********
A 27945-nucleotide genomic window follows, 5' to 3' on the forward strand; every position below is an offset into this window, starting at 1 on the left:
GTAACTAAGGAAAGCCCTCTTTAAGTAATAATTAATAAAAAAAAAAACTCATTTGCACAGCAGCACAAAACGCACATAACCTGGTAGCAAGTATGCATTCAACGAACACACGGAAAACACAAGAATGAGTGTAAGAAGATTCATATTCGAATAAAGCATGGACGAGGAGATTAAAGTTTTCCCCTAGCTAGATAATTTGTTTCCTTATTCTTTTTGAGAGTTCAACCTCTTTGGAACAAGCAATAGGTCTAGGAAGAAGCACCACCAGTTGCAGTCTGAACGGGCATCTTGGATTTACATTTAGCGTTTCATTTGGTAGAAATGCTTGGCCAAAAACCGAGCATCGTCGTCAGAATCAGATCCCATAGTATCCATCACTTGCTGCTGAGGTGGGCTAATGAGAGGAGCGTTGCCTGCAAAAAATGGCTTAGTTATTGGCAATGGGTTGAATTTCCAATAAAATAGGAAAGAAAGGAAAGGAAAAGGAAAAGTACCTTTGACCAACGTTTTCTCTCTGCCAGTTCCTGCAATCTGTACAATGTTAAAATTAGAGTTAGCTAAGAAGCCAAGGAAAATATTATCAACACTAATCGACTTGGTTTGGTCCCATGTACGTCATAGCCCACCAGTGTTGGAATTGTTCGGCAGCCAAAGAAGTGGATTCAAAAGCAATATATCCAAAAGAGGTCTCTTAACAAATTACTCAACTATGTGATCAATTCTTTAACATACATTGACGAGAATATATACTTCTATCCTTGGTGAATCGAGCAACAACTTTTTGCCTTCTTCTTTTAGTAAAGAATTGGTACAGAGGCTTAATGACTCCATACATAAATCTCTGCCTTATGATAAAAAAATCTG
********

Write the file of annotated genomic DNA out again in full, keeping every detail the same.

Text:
A 27945-nucleotide genomic window follows, 5' to 3' on the forward strand; every position below is an offset into this window, starting at 1 on the left:
GTAACTAAGGAAAGCCCTCTTTAAGTAATAATTAATAAAAAAAAAAACTCATTTGCACAGCAGCACAAAACGCACATAACCTGGTAGCAAGTATGCATTCAACGAACACACGGAAAACACAAGAATGAGTGTAAGAAGATTCATATTCGAATAAAGCATGGACGAGGAGATTAAAGTTTTCCCCTAGCTAGATAATTTGTTTCCTTATTCTTTTTGAGAGTTCAACCTCTTTGGAACAAGCAATAGGTCTAGGAAGAAGCACCACCAGTTGCAGTCTGAACGGGCATCTTGGATTTACATTTAGCGTTTCATTTGGTAGAAATGCTTGGCCAAAAACCGAGCATCGTCGTCAGAATCAGATCCCATAGTATCCATCACTTGCTGCTGAGGTGGGCTAATGAGAGGAGCGTTGCCTGCAAAAAATGGCTTAGTTATTGGCAATGGGTTGAATTTCCAATAAAATAGGAAAGAAAGGAAAGGAAAAGGAAAAGTACCTTTGACCAACGTTTTCTCTCTGCCAGTTCCTGCAATCTGTACAATGTTAAAATTAGAGTTAGCTAAGAAGCCAAGGAAAATATTATCAACACTAATCGACTTGGTTTGGTCCCATGTACGTCATAGCCCACCAGTGTTGGAATTGTTCGGCAGCCAAAGAAGTGGATTCAAAAGCAATATATCCAAAAGAGGTCTCTTAACAAATTACTCAACTATGTGATCAATTCTTTAACATACATTGACGAGAATATATACTTCTATCCTTGGTGAATCGAGCAACAACTTTTTGCCTTCTTCTTTTAGTAAAGAATTGGTACAGAGGCTTAATGACTCCATACATAAATCTCTGCCTTATGATAAAAAAATCTG